Following their stint as Phillip Goodhand-Tait’s backing band and the recruitment of veteran R&B keyboard player, Peter Bardens in 1971, Camel set about establishing themselves as a force to be reckoned with. The band toured the UK, Switzerland, Belgium and Holland playing support gigs to the likes of Barclay James Harvest, Gong, Hawkwind and the Pink Fairies.
On 2 August 1972, Camel signed to MCA Records and on 15 August they were at Morgan Sound Studios where they spent a little over a week recording their self-titled debut album. It’s a collection of road-honed songs with four written by guitarist Andy Latimer, one co-written with drummer Andy Ward and the other three songs from the pen of Peter Bardens.
The opening song ‘Slow Yourself Down’ is trademark Camel, with Bardens’ intricate keyboard work and Latimer’s dynamic guitar playing. The first of Barden’s compositions is ‘Mystic Queen,’ so redolent of the time and so very indicative of what would make Camel so popular. The two songs that make up the rest of Side One are ‘Six Ate’ and Separation’, both show Latimer’s love of jazz, another facet of Camel’s progressive credentials.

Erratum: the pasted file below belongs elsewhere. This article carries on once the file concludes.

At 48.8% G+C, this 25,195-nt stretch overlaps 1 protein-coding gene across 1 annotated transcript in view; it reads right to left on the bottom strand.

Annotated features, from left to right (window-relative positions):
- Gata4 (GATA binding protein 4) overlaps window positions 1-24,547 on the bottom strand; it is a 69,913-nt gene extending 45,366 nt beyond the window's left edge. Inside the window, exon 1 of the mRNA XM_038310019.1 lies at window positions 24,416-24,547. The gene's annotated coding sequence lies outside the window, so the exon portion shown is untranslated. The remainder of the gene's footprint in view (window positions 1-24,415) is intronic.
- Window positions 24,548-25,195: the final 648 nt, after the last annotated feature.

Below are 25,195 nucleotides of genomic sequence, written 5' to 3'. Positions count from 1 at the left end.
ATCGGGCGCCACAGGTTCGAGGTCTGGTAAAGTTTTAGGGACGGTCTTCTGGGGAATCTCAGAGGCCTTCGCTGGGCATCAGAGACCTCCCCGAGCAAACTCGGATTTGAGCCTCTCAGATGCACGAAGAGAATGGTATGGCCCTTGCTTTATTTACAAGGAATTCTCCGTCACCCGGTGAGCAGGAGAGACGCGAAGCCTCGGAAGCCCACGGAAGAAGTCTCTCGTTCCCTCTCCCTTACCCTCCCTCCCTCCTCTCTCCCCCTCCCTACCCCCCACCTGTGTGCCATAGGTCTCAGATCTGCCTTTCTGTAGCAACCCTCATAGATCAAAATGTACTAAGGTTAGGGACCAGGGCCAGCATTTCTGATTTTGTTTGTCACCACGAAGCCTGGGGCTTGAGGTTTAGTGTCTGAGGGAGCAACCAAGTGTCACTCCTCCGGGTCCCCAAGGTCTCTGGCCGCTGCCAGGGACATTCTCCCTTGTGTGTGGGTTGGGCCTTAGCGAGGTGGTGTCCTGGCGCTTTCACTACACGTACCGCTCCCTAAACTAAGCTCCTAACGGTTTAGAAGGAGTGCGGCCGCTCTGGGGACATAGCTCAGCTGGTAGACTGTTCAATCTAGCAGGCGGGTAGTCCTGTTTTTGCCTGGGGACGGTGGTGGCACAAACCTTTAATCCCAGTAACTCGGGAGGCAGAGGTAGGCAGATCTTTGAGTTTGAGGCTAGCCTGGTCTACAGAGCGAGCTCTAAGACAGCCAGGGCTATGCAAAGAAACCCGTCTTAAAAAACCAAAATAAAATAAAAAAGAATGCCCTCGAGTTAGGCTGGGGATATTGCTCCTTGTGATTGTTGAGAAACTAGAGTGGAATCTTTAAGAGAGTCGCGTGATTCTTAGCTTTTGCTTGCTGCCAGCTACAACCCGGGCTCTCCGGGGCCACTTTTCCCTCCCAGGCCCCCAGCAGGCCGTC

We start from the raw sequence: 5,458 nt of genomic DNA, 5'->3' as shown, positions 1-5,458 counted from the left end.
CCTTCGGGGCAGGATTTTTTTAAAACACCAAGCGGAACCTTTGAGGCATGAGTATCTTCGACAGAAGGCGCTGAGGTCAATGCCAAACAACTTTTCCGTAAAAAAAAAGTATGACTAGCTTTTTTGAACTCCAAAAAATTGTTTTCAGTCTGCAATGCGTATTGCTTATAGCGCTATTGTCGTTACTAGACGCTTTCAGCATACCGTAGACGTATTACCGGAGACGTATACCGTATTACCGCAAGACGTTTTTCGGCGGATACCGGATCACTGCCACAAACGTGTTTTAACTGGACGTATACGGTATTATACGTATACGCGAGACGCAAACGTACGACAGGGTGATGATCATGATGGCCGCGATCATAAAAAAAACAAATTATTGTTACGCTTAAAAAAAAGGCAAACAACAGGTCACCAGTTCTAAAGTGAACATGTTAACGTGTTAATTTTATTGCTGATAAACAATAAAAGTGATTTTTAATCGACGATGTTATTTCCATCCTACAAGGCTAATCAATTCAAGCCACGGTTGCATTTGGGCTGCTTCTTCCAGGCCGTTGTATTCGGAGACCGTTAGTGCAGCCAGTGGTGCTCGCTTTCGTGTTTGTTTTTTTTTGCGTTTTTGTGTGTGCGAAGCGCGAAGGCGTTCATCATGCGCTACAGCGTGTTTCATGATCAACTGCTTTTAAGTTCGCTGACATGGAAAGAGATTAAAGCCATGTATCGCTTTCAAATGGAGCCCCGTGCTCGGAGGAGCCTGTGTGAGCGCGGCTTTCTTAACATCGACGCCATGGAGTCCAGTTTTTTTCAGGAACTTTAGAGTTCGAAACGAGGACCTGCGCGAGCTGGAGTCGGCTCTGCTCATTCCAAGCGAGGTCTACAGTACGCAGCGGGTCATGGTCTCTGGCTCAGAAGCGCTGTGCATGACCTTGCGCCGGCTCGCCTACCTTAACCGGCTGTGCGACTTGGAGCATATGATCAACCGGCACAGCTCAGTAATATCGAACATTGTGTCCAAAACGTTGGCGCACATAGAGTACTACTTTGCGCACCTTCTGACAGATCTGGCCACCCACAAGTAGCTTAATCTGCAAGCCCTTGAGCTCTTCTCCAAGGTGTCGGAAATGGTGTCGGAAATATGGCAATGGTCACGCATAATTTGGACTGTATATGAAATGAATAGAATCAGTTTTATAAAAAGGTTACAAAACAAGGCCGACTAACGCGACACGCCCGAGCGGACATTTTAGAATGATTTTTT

Side Two opens with ‘Never Let Go,’ another Latimer song that also became the band’s first single when it was released in November 1972. Featuring Barden’s vocals, it developed into one of the band’s best loved songs. The second track, ‘Curiosity,’ is another Barden’s original. Also the B-side of their debut single, it’s a trademark Bardens song which features his evocative keyboard work. ‘Arubaluba,’ another Bardens composition, is the album closer and the kind of number that makes a prog fan go weak at the knees – all ascending riffs, time-changes and of course instrumental dexterity.
Camel was finally released on 28 February 1973, and despite being such a very good record it met with limited success, and didn’t trouble the charts. None of which troubled Camel as they carried on touring and gigging hard, despite being dropped by MCA. The band got new managers in Geoff Jukes and Max Hole of Gemini Artists and moved to Decca Records, where they would remain for the next 10 years to immense acclaim.
Camel can be bought here.
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